Processing tomatoes grown with 10 tons per acre of composted poultry manure achieved yields 9 to 22 percent above controls, according to new research funded by the California Tomato Research Institute and carried out by the University of California Cooperative Extension. Yield increases were most pronounced for soils with potassium levels below 200 ppm.
Investigation of Sustaining Tomato Plant Health and Yield with Composted Manure
Five sites were established in grower fields in Yolo County and treated with composted poultry manure at amounts from 5 to 20 tons per acre. Treatments varied from site to site but always included composted poultry manure at a minimum of 10 tons per acre mounded on the top of a pre-formed bed. A synthetic fertilizer blend mimicking the compost nutrients, as well as plots with potassium fertilizers, were also compared. The highest yields were achieved with the compost treatments, and yields correlated with compost application rates in four out of five sites. The synthetic blend and the potassium treatments also resulted in yield increases.
“When comparing composted poultry manure amongst trials with manufactured NPK (nitrogen-phosphorus-potassium) at rates that mimic those of compost, the composted manure was significantly better performing,” wrote the authors. “Composts were apparently providing a benefit beyond NPK.”
The Effect of Cover Crops, Compost, and Gypsum Amendments on Soil Structure and Disease in Processing Tomatoes
The study compared several different types of compost, including poultry manure, green/food material, and tomato cannery waste composts, alone and in combination with gypsum and cover crops. The study took place at UC Davis’ Russell Ranch test facility and at a nearby grower field. The highest yields at Russell Ranch occurred in plots fertilized with compost only. Cover-cropped plots had the lowest yields.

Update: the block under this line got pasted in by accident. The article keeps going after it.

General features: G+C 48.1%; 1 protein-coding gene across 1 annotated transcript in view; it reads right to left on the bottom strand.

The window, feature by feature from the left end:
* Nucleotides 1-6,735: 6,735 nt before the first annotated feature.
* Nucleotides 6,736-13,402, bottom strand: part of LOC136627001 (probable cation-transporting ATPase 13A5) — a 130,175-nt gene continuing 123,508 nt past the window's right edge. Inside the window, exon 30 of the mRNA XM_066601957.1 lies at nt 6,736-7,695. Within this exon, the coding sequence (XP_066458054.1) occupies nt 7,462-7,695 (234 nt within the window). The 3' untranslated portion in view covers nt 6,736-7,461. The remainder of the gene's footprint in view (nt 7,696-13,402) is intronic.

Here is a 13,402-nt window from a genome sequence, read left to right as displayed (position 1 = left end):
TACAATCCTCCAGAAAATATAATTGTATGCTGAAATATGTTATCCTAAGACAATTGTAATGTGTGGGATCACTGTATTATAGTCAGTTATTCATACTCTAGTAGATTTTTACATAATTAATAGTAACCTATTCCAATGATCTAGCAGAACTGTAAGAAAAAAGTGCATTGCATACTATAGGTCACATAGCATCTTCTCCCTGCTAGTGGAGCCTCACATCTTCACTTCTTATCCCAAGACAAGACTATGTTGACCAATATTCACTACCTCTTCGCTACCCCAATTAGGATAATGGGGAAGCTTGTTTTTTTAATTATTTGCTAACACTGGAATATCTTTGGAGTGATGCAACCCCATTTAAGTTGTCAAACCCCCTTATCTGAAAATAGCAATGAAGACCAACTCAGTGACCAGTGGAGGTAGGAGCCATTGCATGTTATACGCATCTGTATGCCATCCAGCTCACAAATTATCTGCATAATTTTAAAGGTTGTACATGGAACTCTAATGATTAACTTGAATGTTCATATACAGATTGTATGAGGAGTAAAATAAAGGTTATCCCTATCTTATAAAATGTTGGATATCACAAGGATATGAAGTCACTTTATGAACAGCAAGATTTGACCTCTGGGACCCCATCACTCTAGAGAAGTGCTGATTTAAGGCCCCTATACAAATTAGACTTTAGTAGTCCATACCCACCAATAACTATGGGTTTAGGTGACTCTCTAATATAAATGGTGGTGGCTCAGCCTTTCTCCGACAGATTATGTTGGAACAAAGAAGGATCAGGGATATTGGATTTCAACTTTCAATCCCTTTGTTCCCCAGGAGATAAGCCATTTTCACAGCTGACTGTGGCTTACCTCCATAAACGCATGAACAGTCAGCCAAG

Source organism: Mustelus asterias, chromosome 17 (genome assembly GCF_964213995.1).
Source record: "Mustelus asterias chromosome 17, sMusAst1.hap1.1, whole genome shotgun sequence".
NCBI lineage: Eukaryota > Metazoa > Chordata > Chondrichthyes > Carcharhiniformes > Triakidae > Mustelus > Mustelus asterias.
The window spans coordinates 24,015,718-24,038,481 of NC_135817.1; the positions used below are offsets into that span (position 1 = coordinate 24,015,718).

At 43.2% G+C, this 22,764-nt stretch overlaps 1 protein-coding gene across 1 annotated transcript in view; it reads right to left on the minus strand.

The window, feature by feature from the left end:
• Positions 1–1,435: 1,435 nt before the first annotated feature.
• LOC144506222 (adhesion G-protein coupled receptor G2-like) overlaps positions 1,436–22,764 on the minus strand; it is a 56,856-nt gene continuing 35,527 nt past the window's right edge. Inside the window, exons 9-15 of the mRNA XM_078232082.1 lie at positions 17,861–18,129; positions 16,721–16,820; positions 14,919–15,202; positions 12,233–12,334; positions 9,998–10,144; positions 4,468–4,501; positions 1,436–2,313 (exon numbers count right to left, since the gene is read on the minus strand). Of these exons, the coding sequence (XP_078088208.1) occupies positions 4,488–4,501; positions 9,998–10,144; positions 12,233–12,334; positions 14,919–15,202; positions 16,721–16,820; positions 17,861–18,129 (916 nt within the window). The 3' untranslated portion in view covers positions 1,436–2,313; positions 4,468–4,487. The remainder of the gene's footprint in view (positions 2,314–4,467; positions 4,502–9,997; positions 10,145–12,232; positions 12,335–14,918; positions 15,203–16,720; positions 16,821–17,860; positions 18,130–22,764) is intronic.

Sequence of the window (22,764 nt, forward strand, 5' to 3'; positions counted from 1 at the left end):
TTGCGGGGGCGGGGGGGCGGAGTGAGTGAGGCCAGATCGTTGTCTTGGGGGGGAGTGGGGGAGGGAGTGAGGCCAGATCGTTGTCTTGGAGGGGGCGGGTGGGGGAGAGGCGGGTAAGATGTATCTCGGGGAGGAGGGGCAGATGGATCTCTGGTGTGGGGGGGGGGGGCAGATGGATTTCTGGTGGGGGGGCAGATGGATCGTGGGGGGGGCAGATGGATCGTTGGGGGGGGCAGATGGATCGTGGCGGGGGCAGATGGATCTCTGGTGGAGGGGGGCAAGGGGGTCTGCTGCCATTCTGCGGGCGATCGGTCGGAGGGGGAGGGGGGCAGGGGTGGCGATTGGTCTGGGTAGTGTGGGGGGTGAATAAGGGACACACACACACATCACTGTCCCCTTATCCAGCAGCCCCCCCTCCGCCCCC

In the grower fields, the highest yields were associated with the northernmost section of the field, and compost application did not increase yields. In general, compost-treated plots had higher levels of sodium, phosphorus, and potassium in the soil; and the gypsum treatments resulted in higher levels of sulfate-sulfur. Cover-cropped areas had the lowest soil bulk density. Saturated hydraulic conductivity, the ability of water to move through the soil, was more favorable in the amended plots than in the control. Plots were inspected for damage from fusarium, verticillium, powdery mildew, spotted wilt, and nematodes, and compost-amended plots had the lowest damage overall.
“For the second year, beds amended with compost had less disease
damage in the August observations before harvest compared to
non-compost amended soils,” wrote the authors. “In light of the
benefits of these amendments, it will be necessary to compare
changes in yield, soil structure and disease with the cost of
amending soils to decide whether the amendments would be
economically beneficial to use.”
To download a copy of these two studies, go to: http://tomatonet.org/img/uploadedFiles/AnnualReports/2014AnnualProjectReports.pdf.